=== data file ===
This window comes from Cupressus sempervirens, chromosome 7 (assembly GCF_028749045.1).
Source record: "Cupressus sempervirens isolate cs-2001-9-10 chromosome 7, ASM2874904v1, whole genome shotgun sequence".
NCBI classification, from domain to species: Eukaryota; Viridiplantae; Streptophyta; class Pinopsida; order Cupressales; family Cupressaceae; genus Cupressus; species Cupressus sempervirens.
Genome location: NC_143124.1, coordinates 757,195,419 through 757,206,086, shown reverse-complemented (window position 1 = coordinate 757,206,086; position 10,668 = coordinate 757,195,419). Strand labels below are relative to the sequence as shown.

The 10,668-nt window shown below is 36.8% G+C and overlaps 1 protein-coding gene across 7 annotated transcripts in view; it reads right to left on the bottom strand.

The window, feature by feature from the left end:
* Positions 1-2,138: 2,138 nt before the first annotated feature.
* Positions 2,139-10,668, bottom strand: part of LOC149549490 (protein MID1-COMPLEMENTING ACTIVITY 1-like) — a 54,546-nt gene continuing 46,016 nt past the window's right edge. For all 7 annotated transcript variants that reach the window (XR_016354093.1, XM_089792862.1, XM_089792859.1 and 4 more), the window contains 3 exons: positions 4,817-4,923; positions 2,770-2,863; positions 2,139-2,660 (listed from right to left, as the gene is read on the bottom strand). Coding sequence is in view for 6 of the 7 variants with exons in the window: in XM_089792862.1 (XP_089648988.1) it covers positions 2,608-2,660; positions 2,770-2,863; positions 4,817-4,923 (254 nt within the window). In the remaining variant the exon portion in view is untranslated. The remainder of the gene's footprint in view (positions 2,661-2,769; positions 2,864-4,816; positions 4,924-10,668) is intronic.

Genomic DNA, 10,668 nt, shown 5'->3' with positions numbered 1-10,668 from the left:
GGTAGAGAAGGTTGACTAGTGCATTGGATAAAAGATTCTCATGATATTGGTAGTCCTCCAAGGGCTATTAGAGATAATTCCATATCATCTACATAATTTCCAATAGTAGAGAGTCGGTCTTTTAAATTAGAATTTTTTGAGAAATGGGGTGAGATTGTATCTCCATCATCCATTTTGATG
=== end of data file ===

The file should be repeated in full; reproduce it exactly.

This window comes from Cupressus sempervirens, chromosome 7 (assembly GCF_028749045.1).
Source record: "Cupressus sempervirens isolate cs-2001-9-10 chromosome 7, ASM2874904v1, whole genome shotgun sequence".
NCBI classification, from domain to species: Eukaryota; Viridiplantae; Streptophyta; class Pinopsida; order Cupressales; family Cupressaceae; genus Cupressus; species Cupressus sempervirens.
Genome location: NC_143124.1, coordinates 757,195,419 through 757,206,086, shown reverse-complemented (window position 1 = coordinate 757,206,086; position 10,668 = coordinate 757,195,419). Strand labels below are relative to the sequence as shown.

The 10,668-nt window shown below is 36.8% G+C and overlaps 1 protein-coding gene across 7 annotated transcripts in view; it reads right to left on the bottom strand.

The window, feature by feature from the left end:
* Positions 1-2,138: 2,138 nt before the first annotated feature.
* Positions 2,139-10,668, bottom strand: part of LOC149549490 (protein MID1-COMPLEMENTING ACTIVITY 1-like) — a 54,546-nt gene continuing 46,016 nt past the window's right edge. For all 7 annotated transcript variants that reach the window (XR_016354093.1, XM_089792862.1, XM_089792859.1 and 4 more), the window contains 3 exons: positions 4,817-4,923; positions 2,770-2,863; positions 2,139-2,660 (listed from right to left, as the gene is read on the bottom strand). Coding sequence is in view for 6 of the 7 variants with exons in the window: in XM_089792862.1 (XP_089648988.1) it covers positions 2,608-2,660; positions 2,770-2,863; positions 4,817-4,923 (254 nt within the window). In the remaining variant the exon portion in view is untranslated. The remainder of the gene's footprint in view (positions 2,661-2,769; positions 2,864-4,816; positions 4,924-10,668) is intronic.

Genomic DNA, 10,668 nt, shown 5'->3' with positions numbered 1-10,668 from the left:
GGTAGAGAAGGTTGACTAGTGCATTGGATAAAAGATTCTCATGATATTGGTAGTCCTCCAAGGGCTATTAGAGATAATTCCATATCATCTACATAATTTCCAATAGTAGAGAGTCGGTCTTTTAAATTAGAATTTTTTGAGAAATGGGGTGAGATTGTATCTCCATCATCCATTTTGATG